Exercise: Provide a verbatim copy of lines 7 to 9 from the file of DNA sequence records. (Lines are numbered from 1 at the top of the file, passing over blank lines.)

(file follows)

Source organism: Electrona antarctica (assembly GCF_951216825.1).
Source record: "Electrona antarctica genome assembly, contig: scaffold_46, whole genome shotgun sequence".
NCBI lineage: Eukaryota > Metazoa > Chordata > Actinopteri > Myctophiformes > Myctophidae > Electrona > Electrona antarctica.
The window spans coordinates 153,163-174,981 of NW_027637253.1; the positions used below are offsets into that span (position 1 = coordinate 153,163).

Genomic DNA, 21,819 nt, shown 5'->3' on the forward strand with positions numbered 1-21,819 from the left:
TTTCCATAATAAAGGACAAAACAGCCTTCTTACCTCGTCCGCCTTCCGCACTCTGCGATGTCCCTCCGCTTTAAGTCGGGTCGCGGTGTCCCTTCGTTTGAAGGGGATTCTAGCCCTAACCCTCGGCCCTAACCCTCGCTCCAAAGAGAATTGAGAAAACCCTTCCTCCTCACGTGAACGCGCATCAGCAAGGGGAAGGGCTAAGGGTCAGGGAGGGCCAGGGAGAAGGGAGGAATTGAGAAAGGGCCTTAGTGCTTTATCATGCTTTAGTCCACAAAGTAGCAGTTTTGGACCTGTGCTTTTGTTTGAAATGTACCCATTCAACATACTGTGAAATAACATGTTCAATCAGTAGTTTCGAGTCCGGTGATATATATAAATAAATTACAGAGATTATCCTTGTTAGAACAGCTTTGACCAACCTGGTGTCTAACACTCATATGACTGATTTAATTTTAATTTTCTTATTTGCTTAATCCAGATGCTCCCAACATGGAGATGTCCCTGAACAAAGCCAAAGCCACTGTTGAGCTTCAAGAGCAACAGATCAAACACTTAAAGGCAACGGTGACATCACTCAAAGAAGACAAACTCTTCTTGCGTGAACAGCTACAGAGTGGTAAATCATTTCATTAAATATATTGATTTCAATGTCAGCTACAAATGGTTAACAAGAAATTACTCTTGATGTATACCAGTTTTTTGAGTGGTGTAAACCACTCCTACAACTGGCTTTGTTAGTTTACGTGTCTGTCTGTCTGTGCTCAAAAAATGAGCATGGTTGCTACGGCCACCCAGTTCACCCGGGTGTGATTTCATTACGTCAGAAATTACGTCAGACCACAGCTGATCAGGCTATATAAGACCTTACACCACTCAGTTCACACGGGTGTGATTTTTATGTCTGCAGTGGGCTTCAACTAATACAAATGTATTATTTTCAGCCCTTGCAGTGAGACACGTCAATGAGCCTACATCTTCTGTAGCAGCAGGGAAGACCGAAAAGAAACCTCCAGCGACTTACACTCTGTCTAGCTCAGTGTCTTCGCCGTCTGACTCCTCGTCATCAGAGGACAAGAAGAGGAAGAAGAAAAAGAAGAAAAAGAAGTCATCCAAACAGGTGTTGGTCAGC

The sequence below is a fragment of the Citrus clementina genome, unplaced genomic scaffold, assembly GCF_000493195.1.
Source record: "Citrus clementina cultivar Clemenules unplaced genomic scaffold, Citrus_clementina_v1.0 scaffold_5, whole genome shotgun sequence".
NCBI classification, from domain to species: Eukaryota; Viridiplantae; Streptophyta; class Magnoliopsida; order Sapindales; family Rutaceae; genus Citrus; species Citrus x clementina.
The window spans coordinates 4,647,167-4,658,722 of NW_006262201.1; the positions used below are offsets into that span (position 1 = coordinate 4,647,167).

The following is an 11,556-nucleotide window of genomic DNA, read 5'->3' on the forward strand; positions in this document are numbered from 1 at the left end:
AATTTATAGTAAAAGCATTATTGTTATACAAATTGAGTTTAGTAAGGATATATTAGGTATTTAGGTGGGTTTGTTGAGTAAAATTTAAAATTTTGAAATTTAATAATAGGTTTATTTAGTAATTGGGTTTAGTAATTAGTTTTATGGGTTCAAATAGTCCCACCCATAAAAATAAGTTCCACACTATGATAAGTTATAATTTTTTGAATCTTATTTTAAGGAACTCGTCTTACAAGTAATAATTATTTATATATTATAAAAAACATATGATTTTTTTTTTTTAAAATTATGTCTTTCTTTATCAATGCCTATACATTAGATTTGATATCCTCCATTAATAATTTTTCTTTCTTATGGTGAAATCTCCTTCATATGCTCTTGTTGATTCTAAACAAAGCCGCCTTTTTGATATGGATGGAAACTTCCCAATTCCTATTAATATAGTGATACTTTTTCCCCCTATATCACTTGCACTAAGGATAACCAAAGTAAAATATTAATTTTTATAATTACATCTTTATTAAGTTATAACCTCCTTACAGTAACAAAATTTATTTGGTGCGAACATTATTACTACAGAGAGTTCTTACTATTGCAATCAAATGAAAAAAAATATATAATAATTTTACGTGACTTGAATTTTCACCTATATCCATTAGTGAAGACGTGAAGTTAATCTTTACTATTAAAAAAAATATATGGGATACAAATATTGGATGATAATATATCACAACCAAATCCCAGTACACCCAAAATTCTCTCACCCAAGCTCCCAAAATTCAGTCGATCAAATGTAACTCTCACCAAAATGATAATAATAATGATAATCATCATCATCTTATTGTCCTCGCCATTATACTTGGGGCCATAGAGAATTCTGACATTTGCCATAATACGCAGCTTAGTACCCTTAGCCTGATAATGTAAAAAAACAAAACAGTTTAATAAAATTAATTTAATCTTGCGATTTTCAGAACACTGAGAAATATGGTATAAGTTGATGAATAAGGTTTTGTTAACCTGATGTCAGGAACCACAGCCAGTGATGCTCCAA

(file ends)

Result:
The sequence below is a fragment of the Citrus clementina genome, unplaced genomic scaffold, assembly GCF_000493195.1.
Source record: "Citrus clementina cultivar Clemenules unplaced genomic scaffold, Citrus_clementina_v1.0 scaffold_5, whole genome shotgun sequence".
NCBI classification, from domain to species: Eukaryota; Viridiplantae; Streptophyta; class Magnoliopsida; order Sapindales; family Rutaceae; genus Citrus; species Citrus x clementina.